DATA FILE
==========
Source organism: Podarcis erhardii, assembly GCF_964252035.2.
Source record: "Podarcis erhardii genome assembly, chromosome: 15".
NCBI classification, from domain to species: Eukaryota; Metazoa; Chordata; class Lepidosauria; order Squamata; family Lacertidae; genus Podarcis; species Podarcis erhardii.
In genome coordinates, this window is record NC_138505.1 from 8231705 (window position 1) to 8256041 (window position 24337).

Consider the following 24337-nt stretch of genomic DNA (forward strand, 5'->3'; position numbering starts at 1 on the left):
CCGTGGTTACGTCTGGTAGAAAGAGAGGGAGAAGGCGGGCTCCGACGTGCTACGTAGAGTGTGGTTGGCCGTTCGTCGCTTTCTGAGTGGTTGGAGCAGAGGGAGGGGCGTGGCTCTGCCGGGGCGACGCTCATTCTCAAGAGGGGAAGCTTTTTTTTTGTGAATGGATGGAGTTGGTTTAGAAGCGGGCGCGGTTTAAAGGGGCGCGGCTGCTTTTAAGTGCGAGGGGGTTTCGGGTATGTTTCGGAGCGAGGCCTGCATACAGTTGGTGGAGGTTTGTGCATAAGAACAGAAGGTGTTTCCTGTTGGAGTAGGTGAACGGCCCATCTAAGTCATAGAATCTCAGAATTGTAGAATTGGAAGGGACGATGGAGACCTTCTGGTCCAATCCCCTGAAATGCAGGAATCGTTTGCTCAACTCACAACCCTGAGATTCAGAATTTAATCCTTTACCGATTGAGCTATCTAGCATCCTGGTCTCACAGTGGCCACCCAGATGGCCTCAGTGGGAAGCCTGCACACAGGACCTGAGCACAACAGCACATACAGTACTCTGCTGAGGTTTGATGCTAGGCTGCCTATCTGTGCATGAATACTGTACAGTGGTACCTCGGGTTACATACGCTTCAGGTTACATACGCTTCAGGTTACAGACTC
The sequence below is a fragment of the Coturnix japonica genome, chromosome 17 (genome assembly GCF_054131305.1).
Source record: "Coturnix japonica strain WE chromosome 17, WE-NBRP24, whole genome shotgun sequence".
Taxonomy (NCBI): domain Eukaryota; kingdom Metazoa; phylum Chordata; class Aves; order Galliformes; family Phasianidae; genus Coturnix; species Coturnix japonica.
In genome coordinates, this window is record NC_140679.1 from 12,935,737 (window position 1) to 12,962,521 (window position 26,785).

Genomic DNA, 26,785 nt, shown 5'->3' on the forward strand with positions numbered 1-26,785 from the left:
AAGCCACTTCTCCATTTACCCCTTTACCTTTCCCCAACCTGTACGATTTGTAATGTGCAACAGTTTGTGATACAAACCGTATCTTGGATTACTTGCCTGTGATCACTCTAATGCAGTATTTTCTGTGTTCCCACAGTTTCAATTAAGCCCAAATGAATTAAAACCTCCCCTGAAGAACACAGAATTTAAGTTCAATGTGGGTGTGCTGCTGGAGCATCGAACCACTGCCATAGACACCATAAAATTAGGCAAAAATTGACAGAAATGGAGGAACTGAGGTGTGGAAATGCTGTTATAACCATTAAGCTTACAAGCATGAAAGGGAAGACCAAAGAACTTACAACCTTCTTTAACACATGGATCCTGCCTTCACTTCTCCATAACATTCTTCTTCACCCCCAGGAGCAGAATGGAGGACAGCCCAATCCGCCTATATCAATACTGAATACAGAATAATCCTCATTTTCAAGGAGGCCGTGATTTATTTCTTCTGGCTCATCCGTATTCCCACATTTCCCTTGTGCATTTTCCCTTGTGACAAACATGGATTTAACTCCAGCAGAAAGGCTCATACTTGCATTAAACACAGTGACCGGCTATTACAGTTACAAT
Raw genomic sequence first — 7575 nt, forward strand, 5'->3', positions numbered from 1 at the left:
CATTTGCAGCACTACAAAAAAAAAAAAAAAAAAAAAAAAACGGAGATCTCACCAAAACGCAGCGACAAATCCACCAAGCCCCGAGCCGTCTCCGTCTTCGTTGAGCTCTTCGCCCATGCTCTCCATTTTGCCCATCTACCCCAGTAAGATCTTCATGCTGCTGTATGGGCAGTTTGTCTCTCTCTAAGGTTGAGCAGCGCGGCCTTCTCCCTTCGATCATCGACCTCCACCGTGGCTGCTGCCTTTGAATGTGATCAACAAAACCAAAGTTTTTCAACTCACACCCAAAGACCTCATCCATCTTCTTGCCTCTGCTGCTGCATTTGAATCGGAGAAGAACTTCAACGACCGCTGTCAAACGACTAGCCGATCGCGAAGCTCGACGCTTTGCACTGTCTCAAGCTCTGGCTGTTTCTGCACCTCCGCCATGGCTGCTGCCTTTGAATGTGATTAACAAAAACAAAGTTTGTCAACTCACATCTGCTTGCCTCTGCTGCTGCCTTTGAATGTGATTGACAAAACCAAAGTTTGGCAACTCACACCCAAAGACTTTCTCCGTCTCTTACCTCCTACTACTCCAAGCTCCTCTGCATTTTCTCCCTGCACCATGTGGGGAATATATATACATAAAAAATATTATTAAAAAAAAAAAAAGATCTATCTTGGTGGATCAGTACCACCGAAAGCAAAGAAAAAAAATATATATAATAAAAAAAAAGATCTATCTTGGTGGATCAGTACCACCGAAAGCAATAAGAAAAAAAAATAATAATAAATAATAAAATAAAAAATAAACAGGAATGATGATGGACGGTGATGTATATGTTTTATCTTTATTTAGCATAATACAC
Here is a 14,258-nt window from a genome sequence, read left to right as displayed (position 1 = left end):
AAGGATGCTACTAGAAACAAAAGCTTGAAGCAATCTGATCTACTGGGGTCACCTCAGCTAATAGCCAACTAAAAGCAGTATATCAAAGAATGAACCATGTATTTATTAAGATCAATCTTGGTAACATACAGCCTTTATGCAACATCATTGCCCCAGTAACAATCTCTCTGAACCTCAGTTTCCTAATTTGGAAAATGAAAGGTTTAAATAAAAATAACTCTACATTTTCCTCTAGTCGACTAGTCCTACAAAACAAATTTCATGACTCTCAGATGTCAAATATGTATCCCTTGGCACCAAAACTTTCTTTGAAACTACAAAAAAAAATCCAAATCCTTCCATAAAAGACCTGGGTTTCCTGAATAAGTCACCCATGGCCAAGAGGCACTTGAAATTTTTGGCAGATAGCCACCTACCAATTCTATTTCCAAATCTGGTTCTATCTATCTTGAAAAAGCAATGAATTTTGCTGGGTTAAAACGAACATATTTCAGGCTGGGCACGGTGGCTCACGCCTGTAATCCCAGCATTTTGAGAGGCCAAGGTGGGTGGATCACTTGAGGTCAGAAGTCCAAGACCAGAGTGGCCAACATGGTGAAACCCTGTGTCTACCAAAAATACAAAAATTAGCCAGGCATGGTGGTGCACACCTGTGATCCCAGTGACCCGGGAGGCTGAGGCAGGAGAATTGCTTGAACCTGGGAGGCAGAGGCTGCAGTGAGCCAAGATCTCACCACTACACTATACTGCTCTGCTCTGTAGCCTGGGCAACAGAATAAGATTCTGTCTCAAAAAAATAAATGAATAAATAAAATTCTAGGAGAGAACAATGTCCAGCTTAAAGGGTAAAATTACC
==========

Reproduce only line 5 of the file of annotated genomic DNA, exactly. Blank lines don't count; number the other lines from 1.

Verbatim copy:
Consider the following 24337-nt stretch of genomic DNA (forward strand, 5'->3'; position numbering starts at 1 on the left):